Standardized autism spectrum disorder standards created

By Phyllis Hanlon
January 5th, 2022
autism spectrum disorder

To date, no industry standards, selection and measuring tools for autism spectrum disorder (ASD) have existed. However, discussions regarding the creation of such standards began in spring 2020, and summer 2021 marked the rollout of the standard set.

Ivy Chong, Ph.D, BCBA-D, MBA, chaired the working group that developed the Autism Spectrum Disorder Standard Set (ASDSS). She noted that a diverse group of more than 30 experts from the United States, Europe, and Asia, including researchers, psychologists, behavioral analysts and others, participated in the discussions that led to a soft launch in May 2021.

According to Chong, ASD comprises a huge heterogenous population and impacts every individual differently. Access to treatment and views on how ASD should be treated vary widely across the globe, she added. “There is no way for a patient or advocate to know which treatment is best,” she said, pointing out that various therapies affect outcomes and risk adjustment factors.

“The goal is to identify what measures allow the individual, organization, and payors to look at efficiency and effectiveness of treatment.” --Ivy Chong, Ph.D, BCBA-D, MBA, chair, Autism Spectrum Disorder Standard Set group

However, the International Consortium for Health Outcomes Measurement (ICHOM) has created a tool to help practitioners, patients, parents, and advocates better understand ASD and the most appropriate therapeutic approaches to take.

ICHOM develops tools for different medical conditions for professionals, providers, patient advocates, and users to align the most critical measures, assess their impact and how they change, according to Chong. “[ICHOM] is looking to identify what matters most to patients. Patients have a voice in therapeutic gains, meeting outcomes, and what is the functional impact.”

ICHOM looks at the whole patient experience to determine if there is meaningful impact on happiness and everyday living. The organization aligns and selects outcomes in everyday practice.

“The goal is to create standardized outcomes for medical conditions that ensure equity and minimal variability in treatment. They clearly define outcomes, select the appropriate tool sensitive to patient changes during treatment, and compare to peers,” said Chong. To date, the 10-year-old organization has created 39 standardized sets.

The working group determined what enhances care and is agnostic to any therapy, said Chong. “The goal is to identify what measures allow the individual, organization, and payors to look at efficiency and effectiveness of treatment.”

Chong reported that the group examined 10 to 15 outcomes from four different domains. The committee recommended measuring nine health outcomes: restrictive and repetitive behavior; social communication; daily functioning; leisure; quality of life; family functioning; sleep issues; emotional regulation; and anxiety.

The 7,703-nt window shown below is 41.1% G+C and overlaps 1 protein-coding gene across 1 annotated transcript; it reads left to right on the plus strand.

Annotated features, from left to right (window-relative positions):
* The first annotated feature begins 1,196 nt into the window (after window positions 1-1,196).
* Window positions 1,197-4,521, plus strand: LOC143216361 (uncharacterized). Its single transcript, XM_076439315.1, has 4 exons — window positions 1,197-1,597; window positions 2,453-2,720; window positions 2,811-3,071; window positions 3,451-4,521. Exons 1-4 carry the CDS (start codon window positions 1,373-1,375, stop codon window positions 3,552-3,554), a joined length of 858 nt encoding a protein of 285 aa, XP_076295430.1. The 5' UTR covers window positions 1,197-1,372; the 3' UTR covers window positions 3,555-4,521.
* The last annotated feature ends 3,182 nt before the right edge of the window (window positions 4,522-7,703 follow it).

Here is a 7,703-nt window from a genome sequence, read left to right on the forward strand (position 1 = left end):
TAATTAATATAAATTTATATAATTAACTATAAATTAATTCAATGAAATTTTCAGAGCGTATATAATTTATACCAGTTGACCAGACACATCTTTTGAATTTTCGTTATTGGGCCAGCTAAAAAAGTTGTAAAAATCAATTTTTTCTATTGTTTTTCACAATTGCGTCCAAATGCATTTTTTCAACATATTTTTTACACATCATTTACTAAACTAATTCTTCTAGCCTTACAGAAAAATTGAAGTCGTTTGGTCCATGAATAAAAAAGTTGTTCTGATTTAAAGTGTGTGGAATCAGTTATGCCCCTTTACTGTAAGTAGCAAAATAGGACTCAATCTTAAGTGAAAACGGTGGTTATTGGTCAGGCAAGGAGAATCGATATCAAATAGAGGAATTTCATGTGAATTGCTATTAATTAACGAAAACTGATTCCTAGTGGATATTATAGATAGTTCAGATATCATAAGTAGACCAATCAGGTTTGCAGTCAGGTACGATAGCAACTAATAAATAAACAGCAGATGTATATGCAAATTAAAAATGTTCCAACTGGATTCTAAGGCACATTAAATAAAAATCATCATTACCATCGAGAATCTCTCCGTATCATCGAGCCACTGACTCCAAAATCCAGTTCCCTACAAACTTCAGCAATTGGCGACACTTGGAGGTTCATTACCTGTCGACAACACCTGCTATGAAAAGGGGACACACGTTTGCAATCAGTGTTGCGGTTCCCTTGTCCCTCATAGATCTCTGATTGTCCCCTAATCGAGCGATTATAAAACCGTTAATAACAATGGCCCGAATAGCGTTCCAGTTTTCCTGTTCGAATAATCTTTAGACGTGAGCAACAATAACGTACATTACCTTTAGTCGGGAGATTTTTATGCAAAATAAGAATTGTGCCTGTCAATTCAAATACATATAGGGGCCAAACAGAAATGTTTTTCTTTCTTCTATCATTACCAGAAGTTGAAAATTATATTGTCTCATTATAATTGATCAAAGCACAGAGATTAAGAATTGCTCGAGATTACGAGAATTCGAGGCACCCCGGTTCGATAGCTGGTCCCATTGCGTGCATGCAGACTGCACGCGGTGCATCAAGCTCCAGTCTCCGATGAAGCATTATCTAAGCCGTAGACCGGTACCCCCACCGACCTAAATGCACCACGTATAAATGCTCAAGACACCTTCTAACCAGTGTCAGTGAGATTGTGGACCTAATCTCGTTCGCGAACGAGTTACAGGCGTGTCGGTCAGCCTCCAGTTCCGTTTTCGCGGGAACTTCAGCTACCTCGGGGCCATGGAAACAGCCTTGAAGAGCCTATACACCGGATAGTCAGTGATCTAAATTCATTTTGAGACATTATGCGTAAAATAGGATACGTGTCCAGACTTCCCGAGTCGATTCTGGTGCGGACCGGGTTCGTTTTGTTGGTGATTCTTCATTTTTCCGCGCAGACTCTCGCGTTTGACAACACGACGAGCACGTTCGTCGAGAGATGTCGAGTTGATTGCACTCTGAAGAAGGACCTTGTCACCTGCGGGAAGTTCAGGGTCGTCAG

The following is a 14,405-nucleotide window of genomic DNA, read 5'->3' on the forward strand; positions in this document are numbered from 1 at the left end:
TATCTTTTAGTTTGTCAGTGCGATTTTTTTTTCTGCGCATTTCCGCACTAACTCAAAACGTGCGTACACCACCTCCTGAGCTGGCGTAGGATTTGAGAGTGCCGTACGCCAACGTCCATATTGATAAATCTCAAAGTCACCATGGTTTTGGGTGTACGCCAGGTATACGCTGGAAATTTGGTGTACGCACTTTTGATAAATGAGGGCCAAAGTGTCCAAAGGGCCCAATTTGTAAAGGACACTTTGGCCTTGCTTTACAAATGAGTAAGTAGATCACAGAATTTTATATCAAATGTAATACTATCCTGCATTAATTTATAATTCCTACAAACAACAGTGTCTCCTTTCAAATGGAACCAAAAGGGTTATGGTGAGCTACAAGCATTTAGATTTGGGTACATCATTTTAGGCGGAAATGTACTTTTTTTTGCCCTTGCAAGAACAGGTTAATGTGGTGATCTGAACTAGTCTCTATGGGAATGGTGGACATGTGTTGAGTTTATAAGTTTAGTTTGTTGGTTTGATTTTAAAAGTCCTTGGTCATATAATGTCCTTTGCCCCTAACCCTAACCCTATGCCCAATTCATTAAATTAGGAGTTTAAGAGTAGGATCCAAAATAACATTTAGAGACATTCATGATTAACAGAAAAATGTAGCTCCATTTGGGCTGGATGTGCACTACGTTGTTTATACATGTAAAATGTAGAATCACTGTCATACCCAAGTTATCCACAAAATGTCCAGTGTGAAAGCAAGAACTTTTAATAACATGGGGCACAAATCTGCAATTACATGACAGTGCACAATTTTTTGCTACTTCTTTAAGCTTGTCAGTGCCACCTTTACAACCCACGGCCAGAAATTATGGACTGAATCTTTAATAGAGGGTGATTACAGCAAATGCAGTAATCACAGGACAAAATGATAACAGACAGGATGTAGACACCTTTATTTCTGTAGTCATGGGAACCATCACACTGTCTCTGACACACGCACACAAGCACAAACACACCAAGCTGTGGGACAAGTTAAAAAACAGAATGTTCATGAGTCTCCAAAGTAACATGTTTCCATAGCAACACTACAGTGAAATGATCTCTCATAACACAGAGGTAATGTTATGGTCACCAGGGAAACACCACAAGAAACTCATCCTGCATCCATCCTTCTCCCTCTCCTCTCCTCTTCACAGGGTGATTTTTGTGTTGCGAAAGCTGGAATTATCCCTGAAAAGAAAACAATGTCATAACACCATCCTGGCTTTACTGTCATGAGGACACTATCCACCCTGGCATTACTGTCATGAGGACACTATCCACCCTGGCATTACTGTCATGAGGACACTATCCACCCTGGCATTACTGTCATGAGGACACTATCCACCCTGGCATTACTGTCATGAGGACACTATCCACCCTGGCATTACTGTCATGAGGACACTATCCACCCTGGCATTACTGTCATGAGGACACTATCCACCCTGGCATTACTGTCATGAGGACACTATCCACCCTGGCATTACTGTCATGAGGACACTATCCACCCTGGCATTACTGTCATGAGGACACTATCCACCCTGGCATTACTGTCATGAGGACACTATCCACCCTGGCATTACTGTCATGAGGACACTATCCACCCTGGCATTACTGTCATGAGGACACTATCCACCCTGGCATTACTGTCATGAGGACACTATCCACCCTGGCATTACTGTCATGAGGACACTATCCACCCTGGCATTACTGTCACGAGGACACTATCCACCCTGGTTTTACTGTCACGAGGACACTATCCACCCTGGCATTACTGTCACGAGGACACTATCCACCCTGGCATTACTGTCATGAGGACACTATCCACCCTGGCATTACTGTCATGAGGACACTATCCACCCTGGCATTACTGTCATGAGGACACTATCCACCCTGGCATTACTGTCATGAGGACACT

The final measures address a range of levels and provide training appropriate to each level for those rendering services. “A” requires the least amount of training; “B” involves four years of training; and “C” mandates a professional degree as well as additional training.

Chong explained that an organization must prepare an infrastructure to collect, enter, aggregate, and analyze data. A couple of organizations are currently conducting pilot studies and expect data within a year, she noted. “There will be iterations regarding the real barriers or feasibility.”

Parents will have access to all the tools and their participation is encouraged. “Some tools will be completed by parents, especially if they are seeking early intervention and depending on the level of difficulty,” Chong said. “The goal is to achieve transparency in measuring the outcomes between the patient and the organization. Parents should have access to every assessment.”

Chong noted that from an organization point of view, this transparency allows the organization to compare patients within a practice and across organizations.

Chong admitted that there are a lot of tools that cut across demographics but only a handful focus on pediatrics. “This highlights the gap in literature and having valid reliable tools for measuring [children],” she said.

Two pilot programs will wrap up by the end of the year and yield some data and benchmarks. Chong said, “Measuring, reporting, and comparing outcomes can help identify best practices.”

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